Japanese defence chief outlines new responsibilities for troops sent to South Sudan
It is the first time that SDF troops have been given a mandate to carry out expanded tasks under Japan’s new security legislation
Japanese Defence Minister Tomomi Inada on Saturday emphasised the importance of new responsibilities assigned to the Ground Self-Defence Force, prior to the departure of personnel for a UN peacekeeping mission in South Sudan.
The government decided on Tuesday to assign the new responsibilities – rescuing UN staff and others under attack, and playing a bigger role in the protection of UN peacekeepers’ camps – to the GSDF unit, which is primarily tasked with building roads and other infrastructure in conflict-mired South Sudan.
“It will embark on a new step in the history of the Self-Defence Forces’ international peacekeeping cooperation,” Inada said at a send-off ceremony at the GSDF’s Aomori garrison in the northeastern Japan city of Aomori.
The unit of about 350 members will be dispatched to South Sudan in groups starting Sunday. Of the total, around 60 members from the GSDF’s 5th Infantry Regiment, based in Aomori, have been assigned the new tasks.
The team is the 11th batch for Japanese peacekeeping activities in South Sudan since 2012 under the UN mission, called UNMISS. The troops will be prepared to perform the new assignments from December 12, when they officially take over from the current 10th unit.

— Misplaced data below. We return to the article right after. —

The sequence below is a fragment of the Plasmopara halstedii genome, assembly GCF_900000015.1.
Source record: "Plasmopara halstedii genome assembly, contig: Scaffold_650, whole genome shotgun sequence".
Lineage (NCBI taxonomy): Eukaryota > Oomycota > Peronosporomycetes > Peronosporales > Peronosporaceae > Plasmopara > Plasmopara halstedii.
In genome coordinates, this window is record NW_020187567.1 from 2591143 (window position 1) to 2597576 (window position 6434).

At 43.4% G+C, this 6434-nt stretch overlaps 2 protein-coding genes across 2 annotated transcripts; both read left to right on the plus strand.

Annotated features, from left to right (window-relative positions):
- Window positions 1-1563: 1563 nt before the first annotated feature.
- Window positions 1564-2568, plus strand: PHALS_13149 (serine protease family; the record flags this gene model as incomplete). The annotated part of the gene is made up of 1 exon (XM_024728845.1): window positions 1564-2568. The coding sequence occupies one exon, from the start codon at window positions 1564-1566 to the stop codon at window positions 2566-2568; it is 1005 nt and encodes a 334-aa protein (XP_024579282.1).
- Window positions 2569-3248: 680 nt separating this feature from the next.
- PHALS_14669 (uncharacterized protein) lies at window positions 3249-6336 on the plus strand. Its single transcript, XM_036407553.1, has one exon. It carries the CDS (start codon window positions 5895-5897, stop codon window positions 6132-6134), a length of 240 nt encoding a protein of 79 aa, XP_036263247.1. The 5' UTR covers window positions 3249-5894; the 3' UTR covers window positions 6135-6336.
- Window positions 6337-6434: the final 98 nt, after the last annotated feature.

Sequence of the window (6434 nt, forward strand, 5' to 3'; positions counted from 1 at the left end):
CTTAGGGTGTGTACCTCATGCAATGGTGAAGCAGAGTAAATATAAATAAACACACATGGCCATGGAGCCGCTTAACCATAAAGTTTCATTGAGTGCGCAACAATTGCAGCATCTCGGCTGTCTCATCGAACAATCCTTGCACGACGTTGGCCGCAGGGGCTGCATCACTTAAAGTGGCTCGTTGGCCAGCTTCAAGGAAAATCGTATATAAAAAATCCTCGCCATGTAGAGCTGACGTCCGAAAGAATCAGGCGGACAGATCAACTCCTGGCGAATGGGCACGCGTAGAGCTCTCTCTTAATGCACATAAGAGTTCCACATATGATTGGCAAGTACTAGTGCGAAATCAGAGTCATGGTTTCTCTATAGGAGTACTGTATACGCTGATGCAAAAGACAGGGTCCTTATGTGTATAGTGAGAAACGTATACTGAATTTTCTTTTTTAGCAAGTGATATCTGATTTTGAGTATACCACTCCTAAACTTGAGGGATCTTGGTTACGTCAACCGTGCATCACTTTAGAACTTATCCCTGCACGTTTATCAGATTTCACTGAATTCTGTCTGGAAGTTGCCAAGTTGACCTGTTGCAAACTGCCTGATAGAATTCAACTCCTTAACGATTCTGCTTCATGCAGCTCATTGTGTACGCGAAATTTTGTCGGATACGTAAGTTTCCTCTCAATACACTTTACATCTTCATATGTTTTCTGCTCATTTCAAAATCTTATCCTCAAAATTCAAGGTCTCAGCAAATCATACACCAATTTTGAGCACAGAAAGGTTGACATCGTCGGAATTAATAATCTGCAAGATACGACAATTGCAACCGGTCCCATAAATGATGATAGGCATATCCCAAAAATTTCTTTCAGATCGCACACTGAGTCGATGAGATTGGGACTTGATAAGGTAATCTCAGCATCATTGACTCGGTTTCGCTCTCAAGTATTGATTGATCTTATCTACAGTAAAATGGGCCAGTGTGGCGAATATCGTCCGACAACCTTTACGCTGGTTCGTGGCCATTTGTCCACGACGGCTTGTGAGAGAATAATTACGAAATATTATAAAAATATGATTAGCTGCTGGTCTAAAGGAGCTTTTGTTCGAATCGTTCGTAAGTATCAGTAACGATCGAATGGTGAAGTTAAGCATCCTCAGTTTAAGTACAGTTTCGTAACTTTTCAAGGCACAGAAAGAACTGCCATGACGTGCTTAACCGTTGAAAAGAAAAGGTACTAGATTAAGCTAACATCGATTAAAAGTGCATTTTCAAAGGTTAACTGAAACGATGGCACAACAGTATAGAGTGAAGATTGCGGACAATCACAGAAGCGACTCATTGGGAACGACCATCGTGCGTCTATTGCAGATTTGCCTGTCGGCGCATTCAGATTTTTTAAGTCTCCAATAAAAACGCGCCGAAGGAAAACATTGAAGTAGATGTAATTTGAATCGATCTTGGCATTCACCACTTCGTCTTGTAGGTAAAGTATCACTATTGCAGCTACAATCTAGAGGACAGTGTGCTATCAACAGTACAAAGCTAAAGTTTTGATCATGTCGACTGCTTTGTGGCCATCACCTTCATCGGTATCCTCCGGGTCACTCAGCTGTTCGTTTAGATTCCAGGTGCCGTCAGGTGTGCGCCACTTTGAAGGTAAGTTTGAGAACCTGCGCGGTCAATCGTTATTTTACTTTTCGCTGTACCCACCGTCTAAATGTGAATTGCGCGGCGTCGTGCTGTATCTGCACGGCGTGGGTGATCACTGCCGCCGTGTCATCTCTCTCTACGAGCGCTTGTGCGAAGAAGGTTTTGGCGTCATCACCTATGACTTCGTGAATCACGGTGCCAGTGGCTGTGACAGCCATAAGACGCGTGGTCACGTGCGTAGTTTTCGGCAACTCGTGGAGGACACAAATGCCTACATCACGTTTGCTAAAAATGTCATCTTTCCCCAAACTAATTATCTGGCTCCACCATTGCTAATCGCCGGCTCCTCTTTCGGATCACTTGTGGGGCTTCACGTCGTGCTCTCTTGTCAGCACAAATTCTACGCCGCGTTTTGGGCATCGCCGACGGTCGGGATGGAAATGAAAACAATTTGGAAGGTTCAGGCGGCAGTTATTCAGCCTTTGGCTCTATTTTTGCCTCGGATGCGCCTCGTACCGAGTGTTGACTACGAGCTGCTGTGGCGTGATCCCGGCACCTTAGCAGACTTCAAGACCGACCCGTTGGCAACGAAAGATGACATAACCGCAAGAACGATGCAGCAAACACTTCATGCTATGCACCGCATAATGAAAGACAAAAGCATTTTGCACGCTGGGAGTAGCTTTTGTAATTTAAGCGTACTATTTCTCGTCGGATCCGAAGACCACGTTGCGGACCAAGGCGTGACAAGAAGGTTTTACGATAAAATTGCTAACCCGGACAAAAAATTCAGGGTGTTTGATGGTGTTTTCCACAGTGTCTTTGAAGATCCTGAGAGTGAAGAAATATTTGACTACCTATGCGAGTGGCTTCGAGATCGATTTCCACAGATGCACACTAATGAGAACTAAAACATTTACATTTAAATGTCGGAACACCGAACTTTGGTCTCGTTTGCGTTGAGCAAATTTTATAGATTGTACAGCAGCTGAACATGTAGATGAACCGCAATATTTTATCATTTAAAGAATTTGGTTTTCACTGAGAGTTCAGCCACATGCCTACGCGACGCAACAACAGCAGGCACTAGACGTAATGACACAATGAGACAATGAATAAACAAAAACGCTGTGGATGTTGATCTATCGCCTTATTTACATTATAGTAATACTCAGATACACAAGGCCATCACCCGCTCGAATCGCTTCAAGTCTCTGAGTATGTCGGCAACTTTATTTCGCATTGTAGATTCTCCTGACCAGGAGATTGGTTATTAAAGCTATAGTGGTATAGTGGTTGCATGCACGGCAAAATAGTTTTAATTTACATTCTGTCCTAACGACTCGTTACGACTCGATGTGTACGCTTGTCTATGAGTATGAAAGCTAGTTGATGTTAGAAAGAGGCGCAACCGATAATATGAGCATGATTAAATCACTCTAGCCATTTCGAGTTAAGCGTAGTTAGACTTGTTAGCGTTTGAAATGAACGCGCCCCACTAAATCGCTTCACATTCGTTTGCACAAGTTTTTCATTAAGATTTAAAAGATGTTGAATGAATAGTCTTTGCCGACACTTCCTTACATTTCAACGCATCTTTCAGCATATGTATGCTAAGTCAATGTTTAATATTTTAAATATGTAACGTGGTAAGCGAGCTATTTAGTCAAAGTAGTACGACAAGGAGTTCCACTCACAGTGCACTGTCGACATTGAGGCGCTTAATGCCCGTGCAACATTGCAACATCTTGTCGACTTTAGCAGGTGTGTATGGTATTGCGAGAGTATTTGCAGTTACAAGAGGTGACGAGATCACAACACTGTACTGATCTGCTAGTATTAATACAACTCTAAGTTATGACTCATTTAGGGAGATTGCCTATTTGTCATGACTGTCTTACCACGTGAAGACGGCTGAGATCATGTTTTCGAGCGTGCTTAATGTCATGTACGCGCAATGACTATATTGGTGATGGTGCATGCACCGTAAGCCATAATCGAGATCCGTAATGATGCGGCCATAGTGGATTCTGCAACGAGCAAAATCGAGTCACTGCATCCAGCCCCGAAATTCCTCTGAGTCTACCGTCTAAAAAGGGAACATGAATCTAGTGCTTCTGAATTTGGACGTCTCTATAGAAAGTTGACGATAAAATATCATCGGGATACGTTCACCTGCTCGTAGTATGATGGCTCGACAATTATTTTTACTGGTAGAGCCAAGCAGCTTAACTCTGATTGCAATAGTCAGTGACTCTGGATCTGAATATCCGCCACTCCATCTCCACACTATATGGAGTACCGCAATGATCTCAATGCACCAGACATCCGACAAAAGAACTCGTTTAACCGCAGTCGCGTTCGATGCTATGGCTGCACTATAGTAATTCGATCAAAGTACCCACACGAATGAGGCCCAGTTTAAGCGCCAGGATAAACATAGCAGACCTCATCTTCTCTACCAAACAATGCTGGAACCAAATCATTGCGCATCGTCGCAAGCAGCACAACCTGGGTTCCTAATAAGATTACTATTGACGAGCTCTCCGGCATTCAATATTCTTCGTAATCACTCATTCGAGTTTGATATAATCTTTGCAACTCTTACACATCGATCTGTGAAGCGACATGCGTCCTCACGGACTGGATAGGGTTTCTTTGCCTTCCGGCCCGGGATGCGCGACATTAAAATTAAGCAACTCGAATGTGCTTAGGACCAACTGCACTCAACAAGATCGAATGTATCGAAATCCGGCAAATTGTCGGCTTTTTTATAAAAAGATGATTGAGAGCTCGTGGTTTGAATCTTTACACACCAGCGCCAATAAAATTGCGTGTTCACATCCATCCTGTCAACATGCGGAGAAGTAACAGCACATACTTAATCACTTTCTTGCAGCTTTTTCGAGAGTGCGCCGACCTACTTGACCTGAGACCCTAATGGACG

A group of citizens gathered outside JR Aomori Station to protest against the new assignments, holding a banner proclaiming: “Do not send the SDF members to South Sudan!”
It is the first time that SDF troops have been given a mandate to carry out expanded tasks under Japan’s new security legislation that came into force in March. The new assignments are in line with broadened criteria covering the use of weapons.
Prime Minister Shinzo Abe’s government has said the legislation will lead Japan to more actively contribute to regional security and international peace-building efforts, but critics fear the changes could erode the pacifist Constitution and embroil Japanese troops in overseas military actions for the first time since the second world war.
Inada said the new assignments would enhance the safety not only of Japanese nationals in South Sudan, where sporadic clashes occur, but the troops themselves as they are now better prepared for emergencies.
The ceremony was attended by around 300 people including high-ranking officers such as Adm. Katsutoshi Kawano, chief of the SDF Joint Staff.
Colonel Yoshiro Tanaka, 46, who is leading the team, told reporters that the personnel have nothing to fear after displaying a high level of skill during training.
“We will use all necessary means to gather information to secure our members’ safety,” Tanaka said.